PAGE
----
Bomb threats forced two Air France flights bound for Paris to be diverted Tuesday night.
An Air France jet from Los Angeles International Airport landed in Salt Lake City, and another flight from Washington Dulles International Airport near Washington, D.C., landed in Halifax, Nova Scotia, Air France said.
Air France said it requested the planes land as a precaution. “Local authorities are carrying out complete inspections of the aircraft, the passengers and their luggage,” the airline said.
The incidents come amid heightened fears of terrorism after the deadly attacks in Paris on Friday, which killed 129 people.
A passenger on the flight from Los Angeles, Keith Rosso, told NBC News that about two hours into the flight, as they were having a meal in business class, flight attendants hurriedly grabbed plates and announced the plane was making an emergency landing.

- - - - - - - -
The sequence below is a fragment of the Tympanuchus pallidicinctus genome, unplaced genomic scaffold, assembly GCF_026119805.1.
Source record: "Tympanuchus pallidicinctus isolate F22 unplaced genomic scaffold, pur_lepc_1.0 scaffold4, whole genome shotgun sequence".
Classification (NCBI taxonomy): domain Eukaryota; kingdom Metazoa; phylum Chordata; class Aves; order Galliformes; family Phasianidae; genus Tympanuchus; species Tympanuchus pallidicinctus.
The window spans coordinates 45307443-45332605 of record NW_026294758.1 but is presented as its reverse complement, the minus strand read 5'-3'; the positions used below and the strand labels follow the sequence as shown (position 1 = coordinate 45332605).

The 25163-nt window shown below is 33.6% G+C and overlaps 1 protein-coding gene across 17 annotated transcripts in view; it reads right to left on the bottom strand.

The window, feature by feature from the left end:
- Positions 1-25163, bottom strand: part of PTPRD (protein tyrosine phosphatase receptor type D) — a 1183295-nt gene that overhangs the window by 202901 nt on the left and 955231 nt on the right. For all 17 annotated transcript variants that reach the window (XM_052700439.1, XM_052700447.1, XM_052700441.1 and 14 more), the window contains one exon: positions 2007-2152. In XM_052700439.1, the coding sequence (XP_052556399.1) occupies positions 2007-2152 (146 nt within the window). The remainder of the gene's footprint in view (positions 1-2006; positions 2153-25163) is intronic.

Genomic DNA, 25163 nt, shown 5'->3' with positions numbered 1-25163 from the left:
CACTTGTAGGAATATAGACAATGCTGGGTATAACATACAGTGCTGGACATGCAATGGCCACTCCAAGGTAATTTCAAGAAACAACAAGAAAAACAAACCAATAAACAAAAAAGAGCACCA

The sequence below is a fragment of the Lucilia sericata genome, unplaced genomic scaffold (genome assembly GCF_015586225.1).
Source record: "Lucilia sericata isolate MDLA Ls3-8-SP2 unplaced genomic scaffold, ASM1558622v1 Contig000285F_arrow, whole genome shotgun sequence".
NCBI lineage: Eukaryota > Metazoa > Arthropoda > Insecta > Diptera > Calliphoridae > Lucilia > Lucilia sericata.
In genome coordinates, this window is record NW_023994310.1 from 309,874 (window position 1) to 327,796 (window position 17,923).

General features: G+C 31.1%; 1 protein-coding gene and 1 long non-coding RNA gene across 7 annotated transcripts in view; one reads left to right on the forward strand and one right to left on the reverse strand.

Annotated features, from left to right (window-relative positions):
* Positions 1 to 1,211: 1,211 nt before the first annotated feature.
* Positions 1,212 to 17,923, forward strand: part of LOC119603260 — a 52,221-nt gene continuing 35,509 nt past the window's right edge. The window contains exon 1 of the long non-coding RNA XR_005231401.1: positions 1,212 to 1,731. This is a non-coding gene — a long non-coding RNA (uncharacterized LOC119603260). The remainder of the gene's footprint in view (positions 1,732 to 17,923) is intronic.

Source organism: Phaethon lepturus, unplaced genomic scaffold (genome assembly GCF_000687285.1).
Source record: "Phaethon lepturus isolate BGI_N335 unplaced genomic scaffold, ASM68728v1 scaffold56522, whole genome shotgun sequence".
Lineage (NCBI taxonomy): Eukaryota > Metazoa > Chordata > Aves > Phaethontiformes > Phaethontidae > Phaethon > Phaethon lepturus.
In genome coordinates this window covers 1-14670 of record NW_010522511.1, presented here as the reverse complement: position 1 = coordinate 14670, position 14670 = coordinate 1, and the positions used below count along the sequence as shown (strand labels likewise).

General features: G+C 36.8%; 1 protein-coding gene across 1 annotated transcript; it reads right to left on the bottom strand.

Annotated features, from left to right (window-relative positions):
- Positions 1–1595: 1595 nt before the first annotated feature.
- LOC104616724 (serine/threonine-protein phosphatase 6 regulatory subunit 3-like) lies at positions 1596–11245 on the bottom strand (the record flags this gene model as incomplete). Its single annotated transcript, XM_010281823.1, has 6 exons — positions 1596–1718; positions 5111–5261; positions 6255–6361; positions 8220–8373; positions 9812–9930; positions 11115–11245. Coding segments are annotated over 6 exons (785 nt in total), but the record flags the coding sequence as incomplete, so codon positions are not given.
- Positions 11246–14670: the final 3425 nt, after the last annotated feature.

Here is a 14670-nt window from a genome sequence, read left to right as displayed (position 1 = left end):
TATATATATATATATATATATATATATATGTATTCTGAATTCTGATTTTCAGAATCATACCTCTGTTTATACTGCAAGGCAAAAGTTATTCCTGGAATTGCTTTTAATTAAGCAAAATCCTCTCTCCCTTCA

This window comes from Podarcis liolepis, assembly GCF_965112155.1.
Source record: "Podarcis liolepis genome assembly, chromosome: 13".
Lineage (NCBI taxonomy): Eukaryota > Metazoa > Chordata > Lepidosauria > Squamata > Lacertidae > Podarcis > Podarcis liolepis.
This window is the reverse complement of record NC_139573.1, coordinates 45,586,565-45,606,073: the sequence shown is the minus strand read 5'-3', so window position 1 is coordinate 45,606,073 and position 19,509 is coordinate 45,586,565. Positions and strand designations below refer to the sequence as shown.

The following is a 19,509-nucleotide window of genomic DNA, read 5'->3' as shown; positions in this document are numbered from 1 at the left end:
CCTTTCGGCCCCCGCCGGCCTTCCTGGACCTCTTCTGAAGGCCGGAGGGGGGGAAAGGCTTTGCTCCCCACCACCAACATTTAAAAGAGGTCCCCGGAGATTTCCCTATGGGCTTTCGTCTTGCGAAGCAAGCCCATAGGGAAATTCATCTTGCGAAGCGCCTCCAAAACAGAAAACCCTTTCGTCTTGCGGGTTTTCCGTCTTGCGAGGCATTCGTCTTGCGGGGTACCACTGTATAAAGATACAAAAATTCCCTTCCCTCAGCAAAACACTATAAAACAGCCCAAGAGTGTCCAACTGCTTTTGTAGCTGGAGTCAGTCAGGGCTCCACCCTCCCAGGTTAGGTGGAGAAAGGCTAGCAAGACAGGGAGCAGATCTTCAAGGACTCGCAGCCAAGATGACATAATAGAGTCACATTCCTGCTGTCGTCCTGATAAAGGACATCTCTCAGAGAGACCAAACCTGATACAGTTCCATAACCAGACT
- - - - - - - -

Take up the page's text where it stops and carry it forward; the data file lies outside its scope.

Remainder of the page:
Buses were waiting when the plane arrived in Salt Lake City, and passengers were taken to another location, he said. A person who said they were with the FBI told passengers they would be interviewing passengers about an “unsafe flying condition,” Rosso said.
Air France Flight 55 from Washington Dulles had 234 people aboard, and Flight 65 from Los Angeles had 473 aboard, Paumier said. Flight 55 was a Boeing 777 and Flight 65 was an Airbus 380.
The FBI in Salt Lake City said it was one of several law enforcement agencies responding. The Royal Canadian Mounted Police said it was using police dogs trained to detect explosives to sweep the plane that landed at Halifax at around 10:15 p.m. local time (9:15 p.m. ET).
Earlier Tuesday, there was a security scare aboard a London-to-Boston British Airways flight after a woman allegedly tried to open the plane’s emergency exit door mid-flight, officials said.
Massachusetts State Police said in a statement Tuesday that the passenger “was intoxicated” and there was no link to terrorism.
Russian officials confirmed Tuesday that a passenger jet that crashed in Egypt Oct. 31 was brought down by a bomb. The terror group ISIS has claimed responsibility for that crash, which killed all 224 people on board.
This article originally appeared on NBCNews.com.